Kurt Eisner and other members of the Independent Social Democratic Party of Germany (USPD) were arrested during the night of February 1, 1918 and taken to the police headquarters in Ettstraße.
On February 1, 1918, around 8,000 workers had come out on strike in Munich. A meeting of Bayerische Geschützwerke workers at the Schwabinger Brauerei discussed the hunch “that Munich’s Social Democratic labor leaders were not without blame for the arrests of Eisner and his comrades”.
They decided to march on the police headquarters, ask for an explanation for the arrests and demand the prisoners’ release. The 6,000 or so demonstrators marched down Leopoldstraße and Ludwigstraße, turned into Georgenstraße and then Türkenstraße, continued along Barerstraße and Max-Josef-Straße before finally entering Maxburgstraße via Maximiliansplatz.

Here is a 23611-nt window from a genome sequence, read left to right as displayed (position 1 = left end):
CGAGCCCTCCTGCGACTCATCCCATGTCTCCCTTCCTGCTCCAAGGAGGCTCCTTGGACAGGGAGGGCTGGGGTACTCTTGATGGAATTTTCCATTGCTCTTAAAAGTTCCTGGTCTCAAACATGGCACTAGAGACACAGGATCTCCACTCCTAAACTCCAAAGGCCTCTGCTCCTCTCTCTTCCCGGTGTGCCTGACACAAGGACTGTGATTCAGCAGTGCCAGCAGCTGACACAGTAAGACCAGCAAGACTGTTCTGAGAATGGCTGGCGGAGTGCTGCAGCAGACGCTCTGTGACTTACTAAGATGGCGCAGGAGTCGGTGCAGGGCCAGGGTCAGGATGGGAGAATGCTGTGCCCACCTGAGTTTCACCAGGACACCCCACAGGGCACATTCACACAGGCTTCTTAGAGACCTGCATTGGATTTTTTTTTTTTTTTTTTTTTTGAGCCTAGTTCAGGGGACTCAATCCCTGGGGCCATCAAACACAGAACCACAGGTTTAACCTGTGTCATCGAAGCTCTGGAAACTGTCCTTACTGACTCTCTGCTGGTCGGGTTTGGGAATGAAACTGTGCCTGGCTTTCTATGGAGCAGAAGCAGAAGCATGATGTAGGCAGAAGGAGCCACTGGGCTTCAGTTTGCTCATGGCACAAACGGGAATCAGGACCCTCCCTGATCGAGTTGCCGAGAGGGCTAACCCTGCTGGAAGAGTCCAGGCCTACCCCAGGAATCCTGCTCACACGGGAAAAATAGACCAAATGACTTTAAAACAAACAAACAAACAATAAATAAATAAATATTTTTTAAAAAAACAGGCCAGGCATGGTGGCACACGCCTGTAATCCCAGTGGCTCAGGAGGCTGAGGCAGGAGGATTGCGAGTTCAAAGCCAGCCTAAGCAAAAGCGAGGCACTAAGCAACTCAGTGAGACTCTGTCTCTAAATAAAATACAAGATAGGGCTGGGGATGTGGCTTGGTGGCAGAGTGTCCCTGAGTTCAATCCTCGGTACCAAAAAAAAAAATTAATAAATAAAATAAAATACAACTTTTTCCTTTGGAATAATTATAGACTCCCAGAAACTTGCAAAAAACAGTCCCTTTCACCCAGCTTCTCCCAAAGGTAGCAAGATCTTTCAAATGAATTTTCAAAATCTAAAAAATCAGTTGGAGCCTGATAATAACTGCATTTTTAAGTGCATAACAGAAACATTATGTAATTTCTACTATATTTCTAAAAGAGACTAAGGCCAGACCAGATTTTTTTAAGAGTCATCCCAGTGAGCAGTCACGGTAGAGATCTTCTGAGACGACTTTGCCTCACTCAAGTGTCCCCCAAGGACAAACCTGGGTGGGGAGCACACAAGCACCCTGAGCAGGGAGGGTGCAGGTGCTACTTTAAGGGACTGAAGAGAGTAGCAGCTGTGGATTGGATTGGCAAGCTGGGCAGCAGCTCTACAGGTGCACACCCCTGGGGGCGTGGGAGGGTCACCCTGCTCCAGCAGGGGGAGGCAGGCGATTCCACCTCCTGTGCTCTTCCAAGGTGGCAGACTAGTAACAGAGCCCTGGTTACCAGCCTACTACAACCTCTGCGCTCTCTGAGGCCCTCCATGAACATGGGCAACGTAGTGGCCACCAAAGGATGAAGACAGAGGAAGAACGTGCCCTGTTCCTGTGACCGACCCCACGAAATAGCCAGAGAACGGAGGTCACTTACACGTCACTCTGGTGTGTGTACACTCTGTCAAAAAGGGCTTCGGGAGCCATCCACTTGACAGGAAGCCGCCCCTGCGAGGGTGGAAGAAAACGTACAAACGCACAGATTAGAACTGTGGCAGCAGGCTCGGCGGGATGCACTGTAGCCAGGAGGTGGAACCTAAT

A delegation of strikers was allowed as far as the cordoned-off police headquarters in Ettstraße, where the chief of police fobbed them off with the explanation that it was not he but the district attorney who was responsible.
Further works meetings and demonstrations were held on that and the two following days, now under the leadership of the newly appointed works committees.
The strike ended with one final rally on the Theresienwiese on Sunday February 3, attended by between 2,000 and 3,000 people. This was followed by another march to the police headquarters through downtown Munich, when the number of demonstrators swelled to around 5,000.
Only a handful of isolated, politically motivated strikes and peace demonstrations took place in Munich and Bavaria as a whole from this point until the dissolution of the state’s administrative and military structures in the fall of 1918.